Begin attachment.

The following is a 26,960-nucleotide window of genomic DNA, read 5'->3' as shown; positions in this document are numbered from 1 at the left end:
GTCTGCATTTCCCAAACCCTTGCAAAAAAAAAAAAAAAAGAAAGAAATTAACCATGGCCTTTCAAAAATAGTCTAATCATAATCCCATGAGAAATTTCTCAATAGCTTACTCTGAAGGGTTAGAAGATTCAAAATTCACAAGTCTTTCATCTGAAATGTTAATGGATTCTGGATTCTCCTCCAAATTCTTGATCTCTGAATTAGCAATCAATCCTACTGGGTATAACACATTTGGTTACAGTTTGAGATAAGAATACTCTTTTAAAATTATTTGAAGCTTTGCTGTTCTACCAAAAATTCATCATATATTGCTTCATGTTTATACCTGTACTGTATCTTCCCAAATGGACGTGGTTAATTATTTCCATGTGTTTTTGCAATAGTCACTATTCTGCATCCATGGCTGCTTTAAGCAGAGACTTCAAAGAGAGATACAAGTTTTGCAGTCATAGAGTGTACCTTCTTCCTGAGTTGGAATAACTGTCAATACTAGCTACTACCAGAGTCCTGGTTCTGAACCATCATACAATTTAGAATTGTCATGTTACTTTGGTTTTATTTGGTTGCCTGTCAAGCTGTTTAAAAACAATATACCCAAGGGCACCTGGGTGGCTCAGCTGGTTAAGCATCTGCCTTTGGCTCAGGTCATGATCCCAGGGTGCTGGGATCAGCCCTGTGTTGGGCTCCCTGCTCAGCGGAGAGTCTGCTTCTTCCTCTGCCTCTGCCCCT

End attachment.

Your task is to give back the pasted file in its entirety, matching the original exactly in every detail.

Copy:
The following is a 26,960-nucleotide window of genomic DNA, read 5'->3' as shown; positions in this document are numbered from 1 at the left end:
GTCTGCATTTCCCAAACCCTTGCAAAAAAAAAAAAAAAAGAAAGAAATTAACCATGGCCTTTCAAAAATAGTCTAATCATAATCCCATGAGAAATTTCTCAATAGCTTACTCTGAAGGGTTAGAAGATTCAAAATTCACAAGTCTTTCATCTGAAATGTTAATGGATTCTGGATTCTCCTCCAAATTCTTGATCTCTGAATTAGCAATCAATCCTACTGGGTATAACACATTTGGTTACAGTTTGAGATAAGAATACTCTTTTAAAATTATTTGAAGCTTTGCTGTTCTACCAAAAATTCATCATATATTGCTTCATGTTTATACCTGTACTGTATCTTCCCAAATGGACGTGGTTAATTATTTCCATGTGTTTTTGCAATAGTCACTATTCTGCATCCATGGCTGCTTTAAGCAGAGACTTCAAAGAGAGATACAAGTTTTGCAGTCATAGAGTGTACCTTCTTCCTGAGTTGGAATAACTGTCAATACTAGCTACTACCAGAGTCCTGGTTCTGAACCATCATACAATTTAGAATTGTCATGTTACTTTGGTTTTATTTGGTTGCCTGTCAAGCTGTTTAAAAACAATATACCCAAGGGCACCTGGGTGGCTCAGCTGGTTAAGCATCTGCCTTTGGCTCAGGTCATGATCCCAGGGTGCTGGGATCAGCCCTGTGTTGGGCTCCCTGCTCAGCGGAGAGTCTGCTTCTTCCTCTGCCTCTGCCCCT